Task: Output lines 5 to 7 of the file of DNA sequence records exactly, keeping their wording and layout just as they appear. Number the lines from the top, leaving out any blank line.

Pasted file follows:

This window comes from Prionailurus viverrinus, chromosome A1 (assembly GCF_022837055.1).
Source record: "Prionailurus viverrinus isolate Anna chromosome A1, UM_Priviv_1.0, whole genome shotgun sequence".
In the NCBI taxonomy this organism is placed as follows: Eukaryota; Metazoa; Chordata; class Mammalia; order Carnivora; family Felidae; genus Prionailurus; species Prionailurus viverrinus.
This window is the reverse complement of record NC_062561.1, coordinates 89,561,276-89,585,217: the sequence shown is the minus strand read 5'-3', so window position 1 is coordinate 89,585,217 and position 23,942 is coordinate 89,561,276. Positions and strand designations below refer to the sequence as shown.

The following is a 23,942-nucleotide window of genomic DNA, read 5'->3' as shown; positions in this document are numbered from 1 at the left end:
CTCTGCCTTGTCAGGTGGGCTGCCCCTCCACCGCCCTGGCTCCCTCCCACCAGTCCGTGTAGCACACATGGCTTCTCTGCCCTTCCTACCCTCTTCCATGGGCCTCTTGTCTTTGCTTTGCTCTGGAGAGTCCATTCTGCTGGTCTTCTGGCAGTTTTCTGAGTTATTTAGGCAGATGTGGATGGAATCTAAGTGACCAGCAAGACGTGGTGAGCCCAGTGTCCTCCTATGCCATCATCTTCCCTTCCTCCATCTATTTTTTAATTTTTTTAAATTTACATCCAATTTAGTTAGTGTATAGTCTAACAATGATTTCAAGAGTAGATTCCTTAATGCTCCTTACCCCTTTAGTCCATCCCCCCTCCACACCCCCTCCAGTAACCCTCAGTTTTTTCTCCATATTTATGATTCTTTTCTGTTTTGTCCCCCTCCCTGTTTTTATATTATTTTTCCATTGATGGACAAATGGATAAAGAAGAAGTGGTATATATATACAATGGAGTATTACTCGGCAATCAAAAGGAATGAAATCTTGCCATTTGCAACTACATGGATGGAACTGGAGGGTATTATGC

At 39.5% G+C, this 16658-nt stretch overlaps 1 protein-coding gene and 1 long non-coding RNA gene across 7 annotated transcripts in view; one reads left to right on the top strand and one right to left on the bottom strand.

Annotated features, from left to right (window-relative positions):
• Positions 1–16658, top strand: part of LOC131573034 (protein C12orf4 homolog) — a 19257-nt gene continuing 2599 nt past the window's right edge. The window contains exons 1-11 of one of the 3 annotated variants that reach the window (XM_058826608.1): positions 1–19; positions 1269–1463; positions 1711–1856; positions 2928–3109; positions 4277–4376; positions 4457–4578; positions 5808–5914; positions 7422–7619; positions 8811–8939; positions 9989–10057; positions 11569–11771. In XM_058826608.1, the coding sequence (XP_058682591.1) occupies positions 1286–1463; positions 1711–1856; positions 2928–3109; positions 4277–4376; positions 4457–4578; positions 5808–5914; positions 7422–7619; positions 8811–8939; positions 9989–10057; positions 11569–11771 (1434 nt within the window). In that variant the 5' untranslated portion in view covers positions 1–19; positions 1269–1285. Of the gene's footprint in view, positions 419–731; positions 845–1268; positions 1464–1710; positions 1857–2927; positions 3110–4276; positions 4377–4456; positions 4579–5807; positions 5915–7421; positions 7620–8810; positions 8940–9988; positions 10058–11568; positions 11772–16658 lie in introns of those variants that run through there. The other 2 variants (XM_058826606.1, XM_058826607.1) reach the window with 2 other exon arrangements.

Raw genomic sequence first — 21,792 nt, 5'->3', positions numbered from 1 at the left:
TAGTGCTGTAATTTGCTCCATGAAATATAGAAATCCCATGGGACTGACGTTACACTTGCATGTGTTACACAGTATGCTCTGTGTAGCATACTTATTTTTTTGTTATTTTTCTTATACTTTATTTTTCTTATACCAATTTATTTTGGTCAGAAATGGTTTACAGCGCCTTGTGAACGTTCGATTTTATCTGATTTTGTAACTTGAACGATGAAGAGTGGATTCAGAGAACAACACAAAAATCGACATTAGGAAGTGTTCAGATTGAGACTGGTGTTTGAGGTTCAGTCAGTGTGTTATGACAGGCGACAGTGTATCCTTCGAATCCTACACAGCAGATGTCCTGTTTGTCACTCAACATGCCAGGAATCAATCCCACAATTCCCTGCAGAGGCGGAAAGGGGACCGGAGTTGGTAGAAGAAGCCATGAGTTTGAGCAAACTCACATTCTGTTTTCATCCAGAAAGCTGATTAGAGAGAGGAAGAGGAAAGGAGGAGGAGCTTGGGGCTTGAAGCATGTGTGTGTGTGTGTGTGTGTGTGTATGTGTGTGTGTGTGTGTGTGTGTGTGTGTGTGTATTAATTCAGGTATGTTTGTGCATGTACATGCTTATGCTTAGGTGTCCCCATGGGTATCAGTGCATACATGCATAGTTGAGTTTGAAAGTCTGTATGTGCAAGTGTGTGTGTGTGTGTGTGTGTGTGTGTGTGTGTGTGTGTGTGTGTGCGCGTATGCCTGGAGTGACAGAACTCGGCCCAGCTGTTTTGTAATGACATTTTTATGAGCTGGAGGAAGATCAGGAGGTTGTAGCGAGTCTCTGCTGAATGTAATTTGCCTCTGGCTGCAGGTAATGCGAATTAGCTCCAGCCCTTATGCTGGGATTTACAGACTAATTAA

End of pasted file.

The following is a 23,942-nucleotide window of genomic DNA, read 5'->3' as shown; positions in this document are numbered from 1 at the left end:
CTCTGCCTTGTCAGGTGGGCTGCCCCTCCACCGCCCTGGCTCCCTCCCACCAGTCCGTGTAGCACACATGGCTTCTCTGCCCTTCCTACCCTCTTCCATGGGCCTCTTGTCTTTGCTTTGCTCTGGAGAGTCCATTCTGCTGGTCTTCTGGCAGTTTTCTGAGTTATTTAGGCAGATGTGGATGGAATCTAAGTGACCAGCAAGACGTGGTGAGCCCAGTGTCCTCCTATGCCATCATCTTCCCTTCCTCCATCTATTTTTTAATTTTTTTAAATTTACATCCAATTTAGTTAGTGTATAGTCTAACAATGATTTCAAGAGTAGATTCCTTAATGCTCCTTACCCCTTTAGTCCATCCCCCCTCCACACCCCCTCCAGTAACCCTCAGTTTTTTCTCCATATTTATGATTCTTTTCTGTTTTGTCCCCCTCCCTGTTTTTATATTATTTTTCCATTGATGGACAAATGGATAAAGAAGAAGTGGTATATATATACAATGGAGTATTACTCGGCAATCAAAAGGAATGAAATCTTGCCATTTGCAACTACATGGATGGAACTGGAGGGTATTATGC

At 39.5% G+C, this 16658-nt stretch overlaps 1 protein-coding gene and 1 long non-coding RNA gene across 7 annotated transcripts in view; one reads left to right on the top strand and one right to left on the bottom strand.